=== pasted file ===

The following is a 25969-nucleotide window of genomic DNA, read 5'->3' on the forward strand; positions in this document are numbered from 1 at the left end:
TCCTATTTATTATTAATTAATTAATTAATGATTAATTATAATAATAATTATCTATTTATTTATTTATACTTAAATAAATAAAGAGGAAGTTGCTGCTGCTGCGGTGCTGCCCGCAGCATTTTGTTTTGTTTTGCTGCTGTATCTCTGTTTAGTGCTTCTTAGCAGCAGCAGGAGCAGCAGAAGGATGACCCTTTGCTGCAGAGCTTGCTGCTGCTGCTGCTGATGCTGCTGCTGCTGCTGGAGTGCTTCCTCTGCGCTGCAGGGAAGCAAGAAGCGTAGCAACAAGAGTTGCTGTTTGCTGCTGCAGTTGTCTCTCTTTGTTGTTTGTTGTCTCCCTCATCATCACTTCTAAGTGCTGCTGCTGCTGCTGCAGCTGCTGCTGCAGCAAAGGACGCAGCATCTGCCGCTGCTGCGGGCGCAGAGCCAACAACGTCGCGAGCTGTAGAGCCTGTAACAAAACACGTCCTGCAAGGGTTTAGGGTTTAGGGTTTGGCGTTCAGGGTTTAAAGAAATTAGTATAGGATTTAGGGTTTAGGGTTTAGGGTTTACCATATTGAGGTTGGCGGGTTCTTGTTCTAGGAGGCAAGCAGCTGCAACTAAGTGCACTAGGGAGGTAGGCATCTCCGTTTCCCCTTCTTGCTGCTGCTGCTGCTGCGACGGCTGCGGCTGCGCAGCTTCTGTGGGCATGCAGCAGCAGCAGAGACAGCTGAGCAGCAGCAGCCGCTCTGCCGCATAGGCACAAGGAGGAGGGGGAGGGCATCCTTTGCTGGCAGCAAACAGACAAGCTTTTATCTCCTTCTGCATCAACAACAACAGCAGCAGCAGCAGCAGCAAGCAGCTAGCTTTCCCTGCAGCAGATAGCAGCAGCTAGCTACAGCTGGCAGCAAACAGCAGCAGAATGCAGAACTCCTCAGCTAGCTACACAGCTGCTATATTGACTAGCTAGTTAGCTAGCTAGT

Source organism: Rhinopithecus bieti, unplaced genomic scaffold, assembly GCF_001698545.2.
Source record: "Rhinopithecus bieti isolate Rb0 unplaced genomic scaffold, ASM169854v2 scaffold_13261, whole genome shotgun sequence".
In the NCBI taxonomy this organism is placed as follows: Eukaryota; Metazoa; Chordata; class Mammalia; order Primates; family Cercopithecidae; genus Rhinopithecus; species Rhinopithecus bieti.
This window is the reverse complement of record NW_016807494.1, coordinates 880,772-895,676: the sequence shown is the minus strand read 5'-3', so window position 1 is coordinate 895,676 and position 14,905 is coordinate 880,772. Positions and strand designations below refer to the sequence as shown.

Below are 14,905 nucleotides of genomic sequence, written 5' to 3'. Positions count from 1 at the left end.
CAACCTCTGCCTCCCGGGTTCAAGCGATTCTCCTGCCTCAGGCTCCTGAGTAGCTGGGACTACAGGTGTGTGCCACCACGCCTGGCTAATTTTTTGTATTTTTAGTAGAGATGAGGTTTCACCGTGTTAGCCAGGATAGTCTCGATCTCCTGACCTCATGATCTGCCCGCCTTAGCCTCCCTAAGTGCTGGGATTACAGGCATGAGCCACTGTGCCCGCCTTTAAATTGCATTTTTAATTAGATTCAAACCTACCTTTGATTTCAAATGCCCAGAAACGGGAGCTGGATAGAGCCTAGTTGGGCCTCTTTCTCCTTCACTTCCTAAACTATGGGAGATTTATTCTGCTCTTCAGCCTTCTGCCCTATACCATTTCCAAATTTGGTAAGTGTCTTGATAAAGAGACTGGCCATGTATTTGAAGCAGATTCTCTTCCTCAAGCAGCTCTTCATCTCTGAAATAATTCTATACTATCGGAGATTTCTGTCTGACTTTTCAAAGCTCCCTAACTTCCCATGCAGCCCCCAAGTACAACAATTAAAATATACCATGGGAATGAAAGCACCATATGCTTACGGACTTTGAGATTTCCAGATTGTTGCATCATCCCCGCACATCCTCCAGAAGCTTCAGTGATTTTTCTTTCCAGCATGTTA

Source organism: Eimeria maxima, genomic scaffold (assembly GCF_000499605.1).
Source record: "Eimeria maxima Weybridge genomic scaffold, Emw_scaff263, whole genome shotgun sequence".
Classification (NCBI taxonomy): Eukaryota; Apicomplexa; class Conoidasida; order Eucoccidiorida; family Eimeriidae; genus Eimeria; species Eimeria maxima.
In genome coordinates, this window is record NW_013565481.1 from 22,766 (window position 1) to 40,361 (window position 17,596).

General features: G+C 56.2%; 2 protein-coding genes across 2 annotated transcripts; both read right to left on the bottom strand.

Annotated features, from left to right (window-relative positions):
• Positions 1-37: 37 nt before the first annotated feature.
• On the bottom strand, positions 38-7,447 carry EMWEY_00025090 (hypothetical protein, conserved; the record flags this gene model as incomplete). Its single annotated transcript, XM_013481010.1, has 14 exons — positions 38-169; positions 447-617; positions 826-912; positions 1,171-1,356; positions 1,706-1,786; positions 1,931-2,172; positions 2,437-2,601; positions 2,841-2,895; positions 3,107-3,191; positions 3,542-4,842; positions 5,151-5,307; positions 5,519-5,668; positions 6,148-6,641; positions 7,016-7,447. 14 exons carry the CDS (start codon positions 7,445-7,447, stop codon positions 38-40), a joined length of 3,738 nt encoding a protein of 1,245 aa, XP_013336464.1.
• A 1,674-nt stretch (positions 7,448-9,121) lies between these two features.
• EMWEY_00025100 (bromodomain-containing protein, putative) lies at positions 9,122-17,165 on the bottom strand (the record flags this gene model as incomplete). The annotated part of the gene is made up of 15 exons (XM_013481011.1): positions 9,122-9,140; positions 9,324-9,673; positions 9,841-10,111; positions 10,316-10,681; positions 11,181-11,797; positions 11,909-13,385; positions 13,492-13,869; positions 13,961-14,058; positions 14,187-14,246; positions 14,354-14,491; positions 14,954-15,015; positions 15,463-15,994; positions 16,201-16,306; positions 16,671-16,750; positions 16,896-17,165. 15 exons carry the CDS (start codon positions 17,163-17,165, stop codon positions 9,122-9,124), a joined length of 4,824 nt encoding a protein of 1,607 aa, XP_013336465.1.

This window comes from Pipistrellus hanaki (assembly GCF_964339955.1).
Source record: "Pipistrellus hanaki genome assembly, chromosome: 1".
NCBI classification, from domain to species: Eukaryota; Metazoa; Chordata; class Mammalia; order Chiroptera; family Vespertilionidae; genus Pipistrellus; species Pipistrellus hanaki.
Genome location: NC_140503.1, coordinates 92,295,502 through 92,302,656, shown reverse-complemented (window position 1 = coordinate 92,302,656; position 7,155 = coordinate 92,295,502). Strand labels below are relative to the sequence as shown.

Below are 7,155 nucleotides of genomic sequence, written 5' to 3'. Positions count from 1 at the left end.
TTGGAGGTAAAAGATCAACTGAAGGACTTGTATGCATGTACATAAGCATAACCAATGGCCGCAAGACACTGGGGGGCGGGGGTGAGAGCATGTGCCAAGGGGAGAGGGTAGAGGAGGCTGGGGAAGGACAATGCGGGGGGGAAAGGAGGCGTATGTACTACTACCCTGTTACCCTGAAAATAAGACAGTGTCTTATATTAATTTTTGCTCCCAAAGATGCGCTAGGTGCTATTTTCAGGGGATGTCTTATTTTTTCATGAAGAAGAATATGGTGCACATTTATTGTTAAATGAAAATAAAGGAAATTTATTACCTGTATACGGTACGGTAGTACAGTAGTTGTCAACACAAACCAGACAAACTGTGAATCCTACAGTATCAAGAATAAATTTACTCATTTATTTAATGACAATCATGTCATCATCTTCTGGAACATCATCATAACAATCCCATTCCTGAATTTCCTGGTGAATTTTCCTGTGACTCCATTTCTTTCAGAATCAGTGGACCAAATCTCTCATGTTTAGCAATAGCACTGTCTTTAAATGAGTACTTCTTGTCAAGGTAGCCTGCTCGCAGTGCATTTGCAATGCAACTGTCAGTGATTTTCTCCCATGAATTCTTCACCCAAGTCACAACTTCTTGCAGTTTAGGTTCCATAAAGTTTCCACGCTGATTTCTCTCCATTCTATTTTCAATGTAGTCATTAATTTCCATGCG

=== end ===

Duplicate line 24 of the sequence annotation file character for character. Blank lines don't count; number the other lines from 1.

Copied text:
TTGGAGGTAAAAGATCAACTGAAGGACTTGTATGCATGTACATAAGCATAACCAATGGCCGCAAGACACTGGGGGGCGGGGGTGAGAGCATGTGCCAAGGGGAGAGGGTAGAGGAGGCTGGGGAAGGACAATGCGGGGGGGAAAGGAGGCGTATGTACTACTACCCTGTTACCCTGAAAATAAGACAGTGTCTTATATTAATTTTTGCTCCCAAAGATGCGCTAGGTGCTATTTTCAGGGGATGTCTTATTTTTTCATGAAGAAGAATATGGTGCACATTTATTGTTAAATGAAAATAAAGGAAATTTATTACCTGTATACGGTACGGTAGTACAGTAGTTGTCAACACAAACCAGACAAACTGTGAATCCTACAGTATCAAGAATAAATTTACTCATTTATTTAATGACAATCATGTCATCATCTTCTGGAACATCATCATAACAATCCCATTCCTGAATTTCCTGGTGAATTTTCCTGTGACTCCATTTCTTTCAGAATCAGTGGACCAAATCTCTCATGTTTAGCAATAGCACTGTCTTTAAATGAGTACTTCTTGTCAAGGTAGCCTGCTCGCAGTGCATTTGCAATGCAACTGTCAGTGATTTTCTCCCATGAATTCTTCACCCAAGTCACAACTTCTTGCAGTTTAGGTTCCATAAAGTTTCCACGCTGATTTCTCTCCATTCTATTTTCAATGTAGTCATTAATTTCCATGCG